| 440-0030 | 973/45 |
| 440-0031 | 553/23 |
| ... | |
As one can see, certain phone numbers may map to the same page. This makes
sense, but we need to consider one of our constraints: our Server only has room
for 200 phone pages.
What may happen is that we re-read the same phone page many times. This isn't a
problem if the phone page is in memory. We have limited memory, however, and we
may have to flush our memory to make room for other phone pages. So the
re-reading may actually be a disk I/O.
The Server needs to decide when it's best to do a table scan versus using the
non-clustered index to satisfy mini-range type of queries. The way it decides
this is by applying a heuristic based on the information maintained when an
update statistics is performed.
In summary, non-clustered indexes work really well when used for highly
selective queries and they may work for short, range type of queries.
Having suffered many table corruption situations (with 150 ASEs who wouldn't? :
-)), I'd say always have a clustered index. With a clustered index you can fish
data out around the bad spots on the table thus having minimal data loss.
When you cluster, build the cluster to satisfy the largest percentage of range
type queries. Don't put the clustered index on your primary key because
typically primary keys are increasing linearly. What happens is that you end up
inserting all new rows at the end of the table thus creating a hot spot on the
last data page.
For detail rows, create the clustered index on the commonly accessed foreign
key. This will aid joins from the master to it.
Use nonclustered index to aid queries where your selection is very selective.
For example, primary keys. :-)
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What is the difference between group by and order by
Group by controls the presentation of the rows, order by controls the presentation of the columns for the results of the SELECT statement. The GROUP BY keyword is used when we are selecting multiple columns from a table (or tables) and at least one arithmetic operator appears in the SELECT statement.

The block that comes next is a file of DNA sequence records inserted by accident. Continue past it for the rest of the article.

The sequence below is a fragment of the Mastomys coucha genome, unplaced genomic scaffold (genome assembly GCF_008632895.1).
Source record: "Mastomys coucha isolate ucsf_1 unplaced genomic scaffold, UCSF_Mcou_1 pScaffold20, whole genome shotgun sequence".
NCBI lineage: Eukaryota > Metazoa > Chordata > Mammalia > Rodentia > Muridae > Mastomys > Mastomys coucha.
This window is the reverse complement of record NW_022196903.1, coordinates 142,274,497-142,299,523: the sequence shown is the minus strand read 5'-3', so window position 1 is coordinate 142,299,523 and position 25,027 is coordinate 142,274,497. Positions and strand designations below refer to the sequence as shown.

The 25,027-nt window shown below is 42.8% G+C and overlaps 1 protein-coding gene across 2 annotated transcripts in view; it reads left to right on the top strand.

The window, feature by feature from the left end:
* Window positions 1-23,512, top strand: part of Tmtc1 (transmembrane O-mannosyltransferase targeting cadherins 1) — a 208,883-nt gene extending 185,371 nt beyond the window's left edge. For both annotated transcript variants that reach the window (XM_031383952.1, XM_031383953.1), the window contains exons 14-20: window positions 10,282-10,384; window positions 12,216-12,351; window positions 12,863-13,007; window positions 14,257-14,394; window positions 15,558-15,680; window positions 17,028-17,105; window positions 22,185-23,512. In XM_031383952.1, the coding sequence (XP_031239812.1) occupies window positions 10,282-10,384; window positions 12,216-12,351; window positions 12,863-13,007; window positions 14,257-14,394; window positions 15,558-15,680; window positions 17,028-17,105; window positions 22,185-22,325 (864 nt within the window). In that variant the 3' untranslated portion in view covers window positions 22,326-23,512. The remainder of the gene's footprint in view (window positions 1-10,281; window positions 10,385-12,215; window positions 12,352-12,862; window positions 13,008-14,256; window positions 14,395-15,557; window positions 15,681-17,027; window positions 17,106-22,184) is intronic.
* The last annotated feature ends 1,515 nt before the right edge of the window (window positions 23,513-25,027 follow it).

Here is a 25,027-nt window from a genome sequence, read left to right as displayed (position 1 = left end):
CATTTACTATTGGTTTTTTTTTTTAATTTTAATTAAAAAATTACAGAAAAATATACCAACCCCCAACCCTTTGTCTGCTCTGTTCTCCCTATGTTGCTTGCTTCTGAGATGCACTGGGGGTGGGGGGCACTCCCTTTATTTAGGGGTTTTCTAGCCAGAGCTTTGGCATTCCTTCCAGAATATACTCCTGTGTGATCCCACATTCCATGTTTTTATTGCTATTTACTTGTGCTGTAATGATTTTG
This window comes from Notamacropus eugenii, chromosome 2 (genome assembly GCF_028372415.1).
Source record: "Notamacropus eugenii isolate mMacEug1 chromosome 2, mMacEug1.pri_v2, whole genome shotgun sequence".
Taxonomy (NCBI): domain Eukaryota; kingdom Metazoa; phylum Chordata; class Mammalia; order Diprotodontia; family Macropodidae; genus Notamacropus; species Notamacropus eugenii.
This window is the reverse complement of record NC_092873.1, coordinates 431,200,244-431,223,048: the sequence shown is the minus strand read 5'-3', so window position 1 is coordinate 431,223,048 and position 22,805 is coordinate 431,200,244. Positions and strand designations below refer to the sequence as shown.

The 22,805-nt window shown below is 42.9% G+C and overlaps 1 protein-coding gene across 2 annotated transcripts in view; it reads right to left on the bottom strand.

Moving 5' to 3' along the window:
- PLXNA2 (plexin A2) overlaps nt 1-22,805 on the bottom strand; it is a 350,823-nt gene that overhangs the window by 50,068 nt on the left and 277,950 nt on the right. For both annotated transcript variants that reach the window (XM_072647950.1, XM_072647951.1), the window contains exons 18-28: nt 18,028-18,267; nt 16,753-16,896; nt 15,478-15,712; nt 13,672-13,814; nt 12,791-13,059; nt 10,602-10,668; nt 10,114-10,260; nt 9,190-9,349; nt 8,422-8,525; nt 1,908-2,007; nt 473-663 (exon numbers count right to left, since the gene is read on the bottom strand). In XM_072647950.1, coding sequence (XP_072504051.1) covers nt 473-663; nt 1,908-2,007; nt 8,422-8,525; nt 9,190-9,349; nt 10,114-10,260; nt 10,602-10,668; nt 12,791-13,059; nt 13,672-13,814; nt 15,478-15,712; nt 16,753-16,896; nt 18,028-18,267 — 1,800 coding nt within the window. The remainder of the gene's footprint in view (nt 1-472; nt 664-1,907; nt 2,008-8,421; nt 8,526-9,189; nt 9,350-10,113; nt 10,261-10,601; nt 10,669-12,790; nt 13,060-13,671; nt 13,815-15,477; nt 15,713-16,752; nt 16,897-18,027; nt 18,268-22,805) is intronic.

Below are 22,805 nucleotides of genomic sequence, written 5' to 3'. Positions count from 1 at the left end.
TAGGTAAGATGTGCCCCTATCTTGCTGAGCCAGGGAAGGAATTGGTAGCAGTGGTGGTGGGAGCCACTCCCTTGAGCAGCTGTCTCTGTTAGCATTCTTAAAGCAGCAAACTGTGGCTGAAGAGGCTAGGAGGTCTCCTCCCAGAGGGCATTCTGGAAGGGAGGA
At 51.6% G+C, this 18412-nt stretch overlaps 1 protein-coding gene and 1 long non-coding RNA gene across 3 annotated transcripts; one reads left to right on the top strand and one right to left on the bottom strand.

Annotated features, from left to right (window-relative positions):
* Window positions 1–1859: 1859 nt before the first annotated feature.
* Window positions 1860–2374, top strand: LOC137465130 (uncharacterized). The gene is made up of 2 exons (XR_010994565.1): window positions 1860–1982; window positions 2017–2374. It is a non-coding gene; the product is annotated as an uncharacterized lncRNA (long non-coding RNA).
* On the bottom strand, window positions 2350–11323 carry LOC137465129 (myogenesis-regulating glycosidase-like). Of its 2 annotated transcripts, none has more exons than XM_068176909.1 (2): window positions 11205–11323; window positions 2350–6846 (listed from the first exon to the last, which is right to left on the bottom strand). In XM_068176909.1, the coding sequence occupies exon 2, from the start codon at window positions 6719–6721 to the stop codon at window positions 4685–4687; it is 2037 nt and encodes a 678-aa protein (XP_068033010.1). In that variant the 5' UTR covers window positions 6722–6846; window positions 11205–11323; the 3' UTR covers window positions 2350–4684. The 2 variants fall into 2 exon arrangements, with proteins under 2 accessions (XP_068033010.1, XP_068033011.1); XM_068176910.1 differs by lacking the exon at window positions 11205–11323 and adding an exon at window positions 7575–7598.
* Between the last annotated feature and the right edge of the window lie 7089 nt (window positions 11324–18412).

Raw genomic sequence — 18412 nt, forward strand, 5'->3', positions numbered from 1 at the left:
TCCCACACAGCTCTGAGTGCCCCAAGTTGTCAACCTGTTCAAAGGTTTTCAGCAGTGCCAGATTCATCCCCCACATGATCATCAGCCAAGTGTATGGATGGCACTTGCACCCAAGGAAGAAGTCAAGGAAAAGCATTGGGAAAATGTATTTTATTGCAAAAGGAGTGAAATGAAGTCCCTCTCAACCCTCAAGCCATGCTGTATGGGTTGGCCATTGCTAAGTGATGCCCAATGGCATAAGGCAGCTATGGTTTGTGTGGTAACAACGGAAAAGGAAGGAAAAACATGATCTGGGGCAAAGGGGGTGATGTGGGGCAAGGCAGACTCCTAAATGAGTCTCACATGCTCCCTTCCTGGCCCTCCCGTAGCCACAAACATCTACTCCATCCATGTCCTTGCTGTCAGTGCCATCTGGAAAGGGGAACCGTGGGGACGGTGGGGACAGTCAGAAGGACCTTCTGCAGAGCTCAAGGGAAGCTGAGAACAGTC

What is cascade delete
Normally, if you try and delete a record from a table that is constrained by a foreign key, you?ll get an error message. This procedure checks for any foreign keys for the table, deletes any child records, then deletes the intended record.
It references the system tables sysforeignkeys, sysobjects and syscolumns. Sysforeignkeys does what it says on the tin ? it?s a list of all foreign keys in the database. It doesn?t contain actual table and field names, instead it contains links to the sysobjects (tables, stored procedures, views etc) and syscolumns (fields).
The procedure works like this ? if we want to delete a record from table X, we look in the sysforeignkeys table for all references where table X is the parent table. It may be involved in several such FK?s. All we do is recursively go through these FK?s, deleting the child table records that are linked to the record we want to delete.
- delete all records from table X where field1 equals '234'
DELETE FROM X WHERE field1 = '234'
- table Y is linked to X through the Y_ID field, so
DELETE FROM Y WHERE Y_ID IN (SELECT Y_ID FROM X WHERE field1 = '234')
- table Z is linked to Y through the Z_ref field
DELETE FROM Z WHERE Z-ref IN
(SELECT Z_ref FROM Y WHERE Y_ID IN
(SELECT Y_ID FROM X WHERE field1 = '234'))
As you can see from the above example, if one of the child tables is also involved in a FK constraint, we also need to delete the relating rows in it?s child tables.
How would you join table A (containing 500 rows) and table B
(containing 1000 rows)?